1 End (?) And 1 Beginning
Masters Might Be Kuehne's
Last While Thompson To Play In First
April 10, 2008
By Phillip Howley
Augusta, Ga. - Where Americans are concerned, the 2008
Masters Tournament is a tale of two amateurs with two
vastly different perspectives.
|When Trip Kuehne, playing in last
year's U.S. Open, tees it up Thursday, it will mark
his sixth major as an amateur. (Jason Bridge/USGA)|
Trip Kuehne, the USGA Mid-Amateur champion, is an old
hand at this major championship stuff, so to speak. The
35-year old Kuehne is playing in his second Masters and
sixth major overall. He has competed in four U.S. Opens,
including the 2007 U.S. Open at Oakmont. Kuehne mentioned
in late December that this could be his last competitive
event. Winning the U.S. Mid-Amateur fulfilled a dream of
finally hoisting a USGA trophy.
"I think the experience definitely helps," said
Kuehne, after playing nine practice holes on Wednesday
morning with pros Charles Howell III and John Rollins.
"I came in, I knew what to look for.
"It's just a matter of keeping my wits about me,
keeping my emotions in check and we'll see how it
Experience or not, this is not a normal week for Kuehne.
the Kuehne family represents golf royalty in
. Trip's younger brother, Hank, won the 1998 U.S.
Amateur. Younger sister Kelli won the 1994 U.S. Girl's
Junior, and then the 1995 and 1996 U.S. Women's
Trip starred in college at Oklahoma State. He has played in
three Walker Cups and one World Cup. And if Tiger Woods
doesn't rally from a five-hole deficit with 12 to play
to beat Trip at the 1994 U.S. Amateur, the Kuehnes have
four U.S. Amateur crowns.
But all that said, Trip Kuehne has a day job, a
Dallas-based investment business. "Normally, I'm
not playing any golf yet, or I'm just starting to
play," he said. "I normally start playing about
April 15 or so and play until the end of the season in
"My normal routine is to go to work, leave about 3:30
or 4 p.m., go hit some balls for about an hour or so, eat
some dinner and go coach whatever sport Will is playing
in." On Wednesday at Augusta, 8-year old Will Kuehne
was doing the coaching - or at least the caddieing. He
carried his dad's bag for the Par 3 Tournament.
Don't be mistaken, Kuehne chose his amateur path. He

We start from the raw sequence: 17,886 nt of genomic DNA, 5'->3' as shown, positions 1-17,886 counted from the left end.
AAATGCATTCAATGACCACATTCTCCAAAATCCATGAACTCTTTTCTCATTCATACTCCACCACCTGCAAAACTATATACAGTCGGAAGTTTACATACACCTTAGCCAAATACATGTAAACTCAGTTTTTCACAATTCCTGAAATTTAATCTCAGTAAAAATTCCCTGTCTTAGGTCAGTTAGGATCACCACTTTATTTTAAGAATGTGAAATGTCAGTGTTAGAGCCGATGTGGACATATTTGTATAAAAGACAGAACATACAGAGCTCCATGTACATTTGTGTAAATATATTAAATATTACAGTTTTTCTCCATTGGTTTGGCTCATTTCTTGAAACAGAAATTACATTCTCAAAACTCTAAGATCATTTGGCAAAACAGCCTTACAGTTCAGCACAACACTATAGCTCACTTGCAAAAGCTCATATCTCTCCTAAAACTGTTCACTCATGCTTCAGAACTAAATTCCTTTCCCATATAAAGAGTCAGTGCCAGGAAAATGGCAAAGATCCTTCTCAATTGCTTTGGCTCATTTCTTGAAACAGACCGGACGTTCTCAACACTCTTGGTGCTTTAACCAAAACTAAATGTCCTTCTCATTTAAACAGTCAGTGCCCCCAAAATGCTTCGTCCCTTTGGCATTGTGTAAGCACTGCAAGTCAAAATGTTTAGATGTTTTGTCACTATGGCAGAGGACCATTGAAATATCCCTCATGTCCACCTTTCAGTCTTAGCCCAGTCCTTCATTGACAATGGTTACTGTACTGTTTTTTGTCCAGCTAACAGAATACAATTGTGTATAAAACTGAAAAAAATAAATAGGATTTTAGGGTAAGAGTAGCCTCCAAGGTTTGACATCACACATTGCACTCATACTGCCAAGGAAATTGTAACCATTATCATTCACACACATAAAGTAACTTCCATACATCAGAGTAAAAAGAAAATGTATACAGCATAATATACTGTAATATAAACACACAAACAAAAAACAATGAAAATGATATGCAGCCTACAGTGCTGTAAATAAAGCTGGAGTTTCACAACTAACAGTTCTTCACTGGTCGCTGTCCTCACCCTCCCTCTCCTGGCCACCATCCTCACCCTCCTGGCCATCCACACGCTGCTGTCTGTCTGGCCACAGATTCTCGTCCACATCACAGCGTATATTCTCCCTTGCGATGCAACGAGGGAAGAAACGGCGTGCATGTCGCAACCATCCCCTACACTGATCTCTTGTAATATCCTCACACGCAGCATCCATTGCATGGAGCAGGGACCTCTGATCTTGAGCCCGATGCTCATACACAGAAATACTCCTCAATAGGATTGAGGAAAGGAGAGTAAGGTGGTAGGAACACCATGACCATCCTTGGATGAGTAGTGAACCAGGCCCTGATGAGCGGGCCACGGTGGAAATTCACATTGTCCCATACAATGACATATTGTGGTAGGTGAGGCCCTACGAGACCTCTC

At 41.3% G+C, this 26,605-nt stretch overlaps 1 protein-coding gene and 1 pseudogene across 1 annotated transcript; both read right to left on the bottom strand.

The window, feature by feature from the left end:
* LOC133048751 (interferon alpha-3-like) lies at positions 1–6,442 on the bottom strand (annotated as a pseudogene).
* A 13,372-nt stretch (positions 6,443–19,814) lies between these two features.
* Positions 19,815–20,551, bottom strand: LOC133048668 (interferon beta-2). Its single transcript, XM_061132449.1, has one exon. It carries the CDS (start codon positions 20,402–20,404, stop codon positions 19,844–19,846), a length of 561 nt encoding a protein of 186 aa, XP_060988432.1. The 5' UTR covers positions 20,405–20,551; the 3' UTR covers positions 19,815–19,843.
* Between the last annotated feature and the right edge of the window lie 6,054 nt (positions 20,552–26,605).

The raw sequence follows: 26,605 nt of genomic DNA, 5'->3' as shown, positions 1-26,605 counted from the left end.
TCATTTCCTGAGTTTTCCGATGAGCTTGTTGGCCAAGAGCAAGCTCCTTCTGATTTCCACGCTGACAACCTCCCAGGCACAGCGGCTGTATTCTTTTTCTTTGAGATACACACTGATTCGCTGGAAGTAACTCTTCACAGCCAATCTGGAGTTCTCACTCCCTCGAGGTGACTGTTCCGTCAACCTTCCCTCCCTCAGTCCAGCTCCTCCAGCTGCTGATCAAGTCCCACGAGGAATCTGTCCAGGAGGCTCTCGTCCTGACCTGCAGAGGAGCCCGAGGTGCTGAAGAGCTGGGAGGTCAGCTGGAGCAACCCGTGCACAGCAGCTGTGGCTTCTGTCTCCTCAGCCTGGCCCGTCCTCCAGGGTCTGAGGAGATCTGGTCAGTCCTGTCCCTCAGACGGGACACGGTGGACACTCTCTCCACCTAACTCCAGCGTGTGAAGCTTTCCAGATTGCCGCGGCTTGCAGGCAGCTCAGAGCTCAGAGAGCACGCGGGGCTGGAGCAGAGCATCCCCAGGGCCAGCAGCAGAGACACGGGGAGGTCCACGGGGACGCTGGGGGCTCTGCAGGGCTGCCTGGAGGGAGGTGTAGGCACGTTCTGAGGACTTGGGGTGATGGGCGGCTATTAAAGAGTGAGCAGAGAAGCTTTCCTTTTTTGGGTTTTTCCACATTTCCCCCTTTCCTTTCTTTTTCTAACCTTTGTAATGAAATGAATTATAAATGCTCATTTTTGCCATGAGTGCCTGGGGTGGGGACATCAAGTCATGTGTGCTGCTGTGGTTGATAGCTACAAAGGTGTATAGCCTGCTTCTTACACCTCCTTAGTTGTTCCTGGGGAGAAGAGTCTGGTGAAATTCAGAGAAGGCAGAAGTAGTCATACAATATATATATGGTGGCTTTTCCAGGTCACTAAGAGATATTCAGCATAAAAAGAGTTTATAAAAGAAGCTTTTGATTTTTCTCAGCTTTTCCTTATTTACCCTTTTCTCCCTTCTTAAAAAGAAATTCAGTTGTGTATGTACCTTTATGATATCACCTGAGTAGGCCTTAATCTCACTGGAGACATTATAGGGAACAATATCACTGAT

would not trade his path, or the quality time he spends
with his family. It's just a 9 to 5 (or even to 3:30)
is not the ideal preparatory school for competing against
elite professionals on one of the elite golf courses of the
Kuehne cherishes the opportunity, nonetheless.
"It puts you so much out of your element," Kuehne
said. "You dream about coming here as both an amateur
and as a professional. And to be here is somewhat
overwhelming. It's a matter of getting out on the golf
course and getting comfortable as quickly as you can."
It has been 13 years since Kuehne competed at the 1995
Masters. He missed the cut that year, carding rounds of
77-79. "I made all the mistakes a man can make the
first time I played," he said. "So hopefully,
I'll know where
to hit the golf ball."
The course played at 6,925 yards in 1994, it will be nearly
7,500 yards when the ball goes in the air on Thursday.
"It's 600 yards longer, so it has to be
different," Kuehne said. "It's a golf course
where if you hit good shots, you can make birdies, if you
hit poor shots, you can shoot a pretty large score."
In contrast to Kuehne,
amateur Michael Thompson
is a major championship virgin. The 2007 U.S. Amateur
runner-up has no professional tournament experience, no
frame of reference whatsoever.
On a beautiful, sunny day in golf paradise, the 22-year old
Tucson, Ariz. native was still pinching himself.
"It's unbelievable," said Thompson.
"It's even more than you expect."
Thompson lost to Colt Knost 2-and-1 in the finals
of the '07 U.S. Amateur
at Olympic Club last summer. Knost turned pro shortly
thereafter, forfeiting his exemption into the Masters as
the U.S. Amateur champ.
But Thompson, who was forced to transfer from Tulane to
Alabama in the wake of Hurricane Katrina, is taking full
advantage of his exemption. On Wednesday, he played
alongside two-time Masters champion Ben Crenshaw in the Par
3 Tournament. Thompson carded a two under par and soaked up
"It was a lot of fun," Thompson said. "I
enjoyed playing with Ben. He is a great guy and was very
encouraging. I think it will help me in terms of being able
to get comfortable."
Thompson's former coach at Tulane, Tom Shaw, will be
his caddie for the real competition on Thursday. But
Michael's father, Mike Thompson, handled the loop for
the Par 3.
"He had the time of his life," said Beth
Thompson, Michael's proud mom who was following her men
every step of the way. "His dad was more nervous than
Michael. His dad was afraid he would fall in the
To shake his own nerves, and prepare for Augusta's
demanding test, Michael Thompson has played 10 practice
rounds at the club. Earlier in the week, he played rounds
with Phil Mickelson and Boo Weekley.
"I think he's ready," Beth Thompson said.
"I think everybody will be nervous tomorrow at first.
But he has gotten to know the course and gotten to know
people here. I think he's going to do fine."
Michael Thompson added: "I'm just going to try to
slow everything down. It all happens so fast. I think
probably amateurs get here and they try to do too much.
I'm just going to try slow it down and enjoy the
PhillipHowleyis a freelance writer whose work has appeared previously